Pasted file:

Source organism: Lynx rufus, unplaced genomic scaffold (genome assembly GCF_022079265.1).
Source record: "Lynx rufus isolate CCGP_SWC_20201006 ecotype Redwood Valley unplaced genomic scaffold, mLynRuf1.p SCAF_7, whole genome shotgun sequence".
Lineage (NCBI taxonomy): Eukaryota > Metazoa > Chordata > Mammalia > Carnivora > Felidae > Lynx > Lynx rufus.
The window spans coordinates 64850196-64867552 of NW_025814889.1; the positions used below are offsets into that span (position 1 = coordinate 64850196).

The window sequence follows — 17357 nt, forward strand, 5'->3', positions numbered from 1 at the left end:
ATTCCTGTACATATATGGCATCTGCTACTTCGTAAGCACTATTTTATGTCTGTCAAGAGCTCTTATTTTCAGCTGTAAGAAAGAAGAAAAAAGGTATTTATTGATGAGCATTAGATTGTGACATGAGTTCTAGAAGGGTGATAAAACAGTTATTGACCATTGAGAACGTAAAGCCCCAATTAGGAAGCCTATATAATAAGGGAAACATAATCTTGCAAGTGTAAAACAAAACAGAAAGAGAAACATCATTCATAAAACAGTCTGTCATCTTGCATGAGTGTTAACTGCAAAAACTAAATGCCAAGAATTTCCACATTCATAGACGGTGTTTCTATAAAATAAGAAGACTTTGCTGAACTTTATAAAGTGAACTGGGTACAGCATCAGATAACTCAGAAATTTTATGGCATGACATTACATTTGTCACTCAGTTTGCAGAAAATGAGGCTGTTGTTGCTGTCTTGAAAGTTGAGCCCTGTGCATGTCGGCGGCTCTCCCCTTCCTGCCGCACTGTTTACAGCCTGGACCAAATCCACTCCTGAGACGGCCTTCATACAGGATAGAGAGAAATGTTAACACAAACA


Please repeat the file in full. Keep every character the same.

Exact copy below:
Source organism: Lynx rufus, unplaced genomic scaffold (genome assembly GCF_022079265.1).
Source record: "Lynx rufus isolate CCGP_SWC_20201006 ecotype Redwood Valley unplaced genomic scaffold, mLynRuf1.p SCAF_7, whole genome shotgun sequence".
Lineage (NCBI taxonomy): Eukaryota > Metazoa > Chordata > Mammalia > Carnivora > Felidae > Lynx > Lynx rufus.
The window spans coordinates 64850196-64867552 of NW_025814889.1; the positions used below are offsets into that span (position 1 = coordinate 64850196).

The window sequence follows — 17357 nt, forward strand, 5'->3', positions numbered from 1 at the left end:
ATTCCTGTACATATATGGCATCTGCTACTTCGTAAGCACTATTTTATGTCTGTCAAGAGCTCTTATTTTCAGCTGTAAGAAAGAAGAAAAAAGGTATTTATTGATGAGCATTAGATTGTGACATGAGTTCTAGAAGGGTGATAAAACAGTTATTGACCATTGAGAACGTAAAGCCCCAATTAGGAAGCCTATATAATAAGGGAAACATAATCTTGCAAGTGTAAAACAAAACAGAAAGAGAAACATCATTCATAAAACAGTCTGTCATCTTGCATGAGTGTTAACTGCAAAAACTAAATGCCAAGAATTTCCACATTCATAGACGGTGTTTCTATAAAATAAGAAGACTTTGCTGAACTTTATAAAGTGAACTGGGTACAGCATCAGATAACTCAGAAATTTTATGGCATGACATTACATTTGTCACTCAGTTTGCAGAAAATGAGGCTGTTGTTGCTGTCTTGAAAGTTGAGCCCTGTGCATGTCGGCGGCTCTCCCCTTCCTGCCGCACTGTTTACAGCCTGGACCAAATCCACTCCTGAGACGGCCTTCATACAGGATAGAGAGAAATGTTAACACAAACA